Derek Hunter

I love Detroit. Although that’s a minority opinion of late, it’s as true today as it was when I was growing up there. I never knew a vibrant, thriving Detroit, but I’ve heard the stories and seen the pictures. Now it’s broke and desolate, looking for a way out, or at least a way back to even.

In that quest, many are turning their heads east, looking to Washington for a bailout, either in full or in part. The case they make is rife with moral hazard but steeped in emotion. Ignoring the horrible precedent and future liabilities it would open for taxpayers – how do you save Detroit but not Chicago, Baltimore, Illinois or California? – no lesson would be learned by politicians who empowered themselves with unkeepable promises, crony deals and corruption. And, more importantly, the residents of Detroit would not see the consequences of their blind loyalty to a political party they empowered to do this to them.

Pain must be felt. A price must be paid for this level of irresponsibility over that long of a time. No one is innocent in the death of Detroit; there are only varying levels of guilt in the city.

With a bailout (hopefully) off the table, another way must be found to dig out Detroit from the $18 billion debt-valanche under which the city finds itself. In looking forward it might be helpful to look backwards for some possible answers.

In its heyday, Detroit was a beautiful city with great buildings, a large geographic area with nearly 2 million people and an amazing art museum. Its heyday is long gone, but those things still exist and have value. Sure, in the cases of the buildings and land that value has diminished, but there’s still some.

First, the buildings and land.

The old saying about land is true, “They aren’t making any more of it.” It has value. It could be sold off not to people/companies looking to build but to create new cities. This would free it from the corruption of Detroit’s government and the hindrance of its taxes/regulation.

The beauty of the architecture in downtown Detroit cannot be overstated. These are real buildings, not these prefabricated “green” ugly glass buildings being built today. These are the type that can’t be built today – not only because of regulations, but because of the cost is too high and the skills needed to make them have long since vanished.

Their value has diminished, and the public image of what it takes to open a business in Detroit from a tax perspective would have to be changed. But their appeal to growing, thriving businesses is possible. Huge, old, beautiful buildings at a bargain price, coupled with tax advantages and the caché of helping one of America’s greatest cities, could attract some serious companies. The workforce is there; the work just needs to be attracted.

But the real dent Detroit can make in its debt problems lies on Woodward Avenue across the street from my alma mater, Wayne State University – The Detroit Institute of Arts. The DIA is not only a beautiful building, it’s filled with priceless works of art owned, in many cases, by the city.

In times of trouble an asset is an asset. The economy of Detroit may have crashed, but the art market certainly has not. There are billions of dollars hanging on the walls of a museum that doesn’t get enough visitors to support itself or justify its continued existence.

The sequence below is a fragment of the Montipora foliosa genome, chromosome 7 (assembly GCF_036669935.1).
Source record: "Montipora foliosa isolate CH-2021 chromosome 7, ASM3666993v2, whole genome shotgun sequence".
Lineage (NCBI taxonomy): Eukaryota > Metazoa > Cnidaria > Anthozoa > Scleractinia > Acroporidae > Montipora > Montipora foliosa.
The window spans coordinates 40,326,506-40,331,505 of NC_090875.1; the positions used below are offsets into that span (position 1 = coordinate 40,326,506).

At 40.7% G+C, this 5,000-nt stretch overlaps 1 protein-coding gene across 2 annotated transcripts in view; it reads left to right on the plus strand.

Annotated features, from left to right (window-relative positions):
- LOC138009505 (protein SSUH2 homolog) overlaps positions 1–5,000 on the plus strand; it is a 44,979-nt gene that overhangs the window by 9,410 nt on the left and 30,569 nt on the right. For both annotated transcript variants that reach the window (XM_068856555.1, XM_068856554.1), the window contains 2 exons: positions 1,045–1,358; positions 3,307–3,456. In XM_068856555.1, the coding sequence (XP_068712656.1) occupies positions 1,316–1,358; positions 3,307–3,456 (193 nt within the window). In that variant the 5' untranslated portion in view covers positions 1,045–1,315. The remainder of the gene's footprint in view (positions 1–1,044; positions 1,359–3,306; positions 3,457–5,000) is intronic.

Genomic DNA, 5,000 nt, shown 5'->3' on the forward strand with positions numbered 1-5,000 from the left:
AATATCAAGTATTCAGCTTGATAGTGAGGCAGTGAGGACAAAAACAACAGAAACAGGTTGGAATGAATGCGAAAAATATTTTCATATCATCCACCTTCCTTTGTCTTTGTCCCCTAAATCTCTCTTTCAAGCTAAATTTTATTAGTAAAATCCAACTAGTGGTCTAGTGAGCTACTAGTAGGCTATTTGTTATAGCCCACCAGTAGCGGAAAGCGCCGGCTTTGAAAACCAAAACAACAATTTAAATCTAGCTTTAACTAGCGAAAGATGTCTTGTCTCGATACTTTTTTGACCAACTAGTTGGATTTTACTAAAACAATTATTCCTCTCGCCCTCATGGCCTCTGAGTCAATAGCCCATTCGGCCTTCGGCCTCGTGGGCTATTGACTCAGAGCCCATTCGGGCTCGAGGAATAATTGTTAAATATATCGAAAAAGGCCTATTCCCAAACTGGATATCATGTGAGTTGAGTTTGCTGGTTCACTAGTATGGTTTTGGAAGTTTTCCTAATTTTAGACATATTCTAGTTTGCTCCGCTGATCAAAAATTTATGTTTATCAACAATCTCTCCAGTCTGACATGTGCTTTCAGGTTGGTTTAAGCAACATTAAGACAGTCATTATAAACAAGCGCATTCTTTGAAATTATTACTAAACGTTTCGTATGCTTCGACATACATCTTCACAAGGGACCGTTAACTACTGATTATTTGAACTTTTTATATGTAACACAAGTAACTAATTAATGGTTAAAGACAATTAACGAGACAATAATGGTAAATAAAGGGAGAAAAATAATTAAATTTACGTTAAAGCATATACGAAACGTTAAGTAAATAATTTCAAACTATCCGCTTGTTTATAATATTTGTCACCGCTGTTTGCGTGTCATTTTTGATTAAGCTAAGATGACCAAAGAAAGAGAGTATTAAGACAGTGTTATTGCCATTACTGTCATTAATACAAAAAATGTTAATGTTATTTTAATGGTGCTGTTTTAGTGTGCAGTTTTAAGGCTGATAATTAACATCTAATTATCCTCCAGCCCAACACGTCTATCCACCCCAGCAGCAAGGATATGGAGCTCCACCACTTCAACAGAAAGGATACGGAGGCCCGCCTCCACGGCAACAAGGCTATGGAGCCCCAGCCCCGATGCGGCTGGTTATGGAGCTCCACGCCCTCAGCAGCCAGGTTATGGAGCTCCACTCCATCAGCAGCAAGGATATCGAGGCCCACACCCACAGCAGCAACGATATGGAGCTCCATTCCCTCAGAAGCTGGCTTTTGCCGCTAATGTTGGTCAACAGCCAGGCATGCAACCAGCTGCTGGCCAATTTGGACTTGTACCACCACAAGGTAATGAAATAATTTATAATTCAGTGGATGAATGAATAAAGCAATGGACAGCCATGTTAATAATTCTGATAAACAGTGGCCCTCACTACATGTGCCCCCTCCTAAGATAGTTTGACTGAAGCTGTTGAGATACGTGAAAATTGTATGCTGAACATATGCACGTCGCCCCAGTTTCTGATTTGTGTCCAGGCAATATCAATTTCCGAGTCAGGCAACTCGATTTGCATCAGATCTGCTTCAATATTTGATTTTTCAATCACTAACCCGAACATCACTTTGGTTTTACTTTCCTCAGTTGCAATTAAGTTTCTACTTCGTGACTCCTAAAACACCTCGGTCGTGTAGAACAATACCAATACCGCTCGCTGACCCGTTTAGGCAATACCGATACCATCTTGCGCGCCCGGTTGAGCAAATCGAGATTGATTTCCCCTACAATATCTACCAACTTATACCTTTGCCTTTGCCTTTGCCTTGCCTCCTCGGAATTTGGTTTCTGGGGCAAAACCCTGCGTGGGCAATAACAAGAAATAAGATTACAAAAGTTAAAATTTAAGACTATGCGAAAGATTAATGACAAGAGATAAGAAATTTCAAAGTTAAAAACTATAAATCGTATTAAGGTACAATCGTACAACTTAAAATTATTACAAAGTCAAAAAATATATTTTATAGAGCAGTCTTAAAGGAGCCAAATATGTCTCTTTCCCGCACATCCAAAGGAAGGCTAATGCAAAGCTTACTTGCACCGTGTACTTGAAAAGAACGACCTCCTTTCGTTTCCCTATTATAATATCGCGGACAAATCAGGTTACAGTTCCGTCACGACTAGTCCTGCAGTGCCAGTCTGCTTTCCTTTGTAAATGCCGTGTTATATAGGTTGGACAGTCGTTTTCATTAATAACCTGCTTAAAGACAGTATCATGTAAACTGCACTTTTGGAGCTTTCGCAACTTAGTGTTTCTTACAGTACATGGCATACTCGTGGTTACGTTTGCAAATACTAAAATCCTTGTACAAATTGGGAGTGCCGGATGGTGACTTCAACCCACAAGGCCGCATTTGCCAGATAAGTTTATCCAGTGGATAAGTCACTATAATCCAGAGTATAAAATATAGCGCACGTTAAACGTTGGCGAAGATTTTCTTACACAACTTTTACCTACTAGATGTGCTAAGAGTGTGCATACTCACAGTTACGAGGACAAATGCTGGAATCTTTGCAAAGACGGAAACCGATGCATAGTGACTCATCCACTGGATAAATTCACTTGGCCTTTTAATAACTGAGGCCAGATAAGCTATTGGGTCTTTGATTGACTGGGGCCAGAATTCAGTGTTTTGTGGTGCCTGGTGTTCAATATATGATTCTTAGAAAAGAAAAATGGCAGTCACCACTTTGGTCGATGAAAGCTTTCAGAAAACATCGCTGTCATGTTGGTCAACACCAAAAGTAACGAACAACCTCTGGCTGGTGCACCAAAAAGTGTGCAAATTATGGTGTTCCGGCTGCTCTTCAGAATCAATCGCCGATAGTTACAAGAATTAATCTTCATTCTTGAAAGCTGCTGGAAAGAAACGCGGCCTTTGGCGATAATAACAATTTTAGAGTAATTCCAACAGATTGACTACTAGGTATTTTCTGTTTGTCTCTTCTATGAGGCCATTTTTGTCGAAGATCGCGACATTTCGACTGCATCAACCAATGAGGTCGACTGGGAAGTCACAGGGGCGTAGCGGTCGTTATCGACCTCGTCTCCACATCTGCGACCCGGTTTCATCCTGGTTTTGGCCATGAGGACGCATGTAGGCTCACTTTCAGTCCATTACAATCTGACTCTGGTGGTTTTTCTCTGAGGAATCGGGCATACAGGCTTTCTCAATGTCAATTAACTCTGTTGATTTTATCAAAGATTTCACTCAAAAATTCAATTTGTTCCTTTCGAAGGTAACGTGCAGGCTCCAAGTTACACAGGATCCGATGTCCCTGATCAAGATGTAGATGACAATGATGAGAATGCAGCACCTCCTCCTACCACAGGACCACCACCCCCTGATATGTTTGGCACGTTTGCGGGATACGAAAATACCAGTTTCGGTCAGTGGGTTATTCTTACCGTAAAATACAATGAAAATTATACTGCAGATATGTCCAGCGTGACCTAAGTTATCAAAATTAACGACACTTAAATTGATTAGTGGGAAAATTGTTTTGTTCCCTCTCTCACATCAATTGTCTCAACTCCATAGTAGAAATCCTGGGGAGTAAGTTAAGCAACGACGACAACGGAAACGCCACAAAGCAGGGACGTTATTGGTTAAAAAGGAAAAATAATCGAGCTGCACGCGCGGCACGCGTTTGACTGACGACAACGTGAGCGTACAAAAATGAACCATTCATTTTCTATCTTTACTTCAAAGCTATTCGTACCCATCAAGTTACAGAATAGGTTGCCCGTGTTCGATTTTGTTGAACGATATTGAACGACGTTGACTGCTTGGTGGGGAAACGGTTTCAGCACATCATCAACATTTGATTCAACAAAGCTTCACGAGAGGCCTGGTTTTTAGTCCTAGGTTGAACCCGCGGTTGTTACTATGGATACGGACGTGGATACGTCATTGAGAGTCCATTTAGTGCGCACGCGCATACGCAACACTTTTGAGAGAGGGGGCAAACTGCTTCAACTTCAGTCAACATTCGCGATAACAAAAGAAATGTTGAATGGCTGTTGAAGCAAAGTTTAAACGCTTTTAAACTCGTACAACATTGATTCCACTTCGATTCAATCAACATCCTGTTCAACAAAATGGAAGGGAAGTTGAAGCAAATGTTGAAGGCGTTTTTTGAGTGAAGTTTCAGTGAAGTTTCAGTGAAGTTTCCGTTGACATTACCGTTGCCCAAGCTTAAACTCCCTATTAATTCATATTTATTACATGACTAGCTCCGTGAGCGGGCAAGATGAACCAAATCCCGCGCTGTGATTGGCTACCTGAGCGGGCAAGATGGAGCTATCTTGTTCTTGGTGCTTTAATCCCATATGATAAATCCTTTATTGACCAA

If that sounds harsh, that’s because it is. You can throw the best party ever, but if no one shows up, what’s the point? Sure, occasional school groups from the region make the trip, but the building is generally uncrowded, to put it politely. Besides, the city is broke.

Closing the DIA and selling the art won’t wipe out all of Detroit’s debt, but it could take out a large chunk.

Moreover, if the idea of selling these treasures is unappealing to some, particularly liberals, this would be a perfect opportunity for a liberal billionaire – or two or three – to step up and put their money where their mouth is. George Soros, Bill Gates or any number of mindbogglingly wealthy liberals could buy the art and leave it where it is. Progressive “charitable trusts” such as the Pew Charitable Trusts, which already have demonstrated a desire to seize art collections to which they weren’t invited when they stole the Barnes Foundation for the city of Philadelphia, could step up and put their billions to use.

They won’t do it because there’d be no return on that investment, which is the point. Having a world-class museum in a place no one visits is about as helpful as a horse on a boat. If no one or group of people are willing to practice what they preach, those masterpieces would be much better served hanging in a private collection where they will be appreciated than hanging in a museum where they are ignored.

Detroit is broke, and Detroit did it to itself. As such, a price must be paid to save itself. That price should include what anyone who finds themselves in a similar situation would have to do – liquidate what you can to pay what you owe. The buildings and the land are easy, but the art is gonna hurt. And it should. It’s where the money is; it’s also where part of the solution is.

The art collection at the DIA is estimated to be valued at $2.5 billion but, as The Washington Post reported, “the exact value is impossible to determine because it is rare for so many valuable works to hit the auction block. The DIA has more than 60,000 works spanning centuries, with nearly 90 percent of the pieces in storage.”

Nobody knows how much the paintings would fetch. But it’s more than the city has now. And that’s the point.


Derek Hunter

Derek Hunter is Washington, DC based writer, radio host and political strategist. You can also stalk his thoughts 140 characters at a time on Twitter.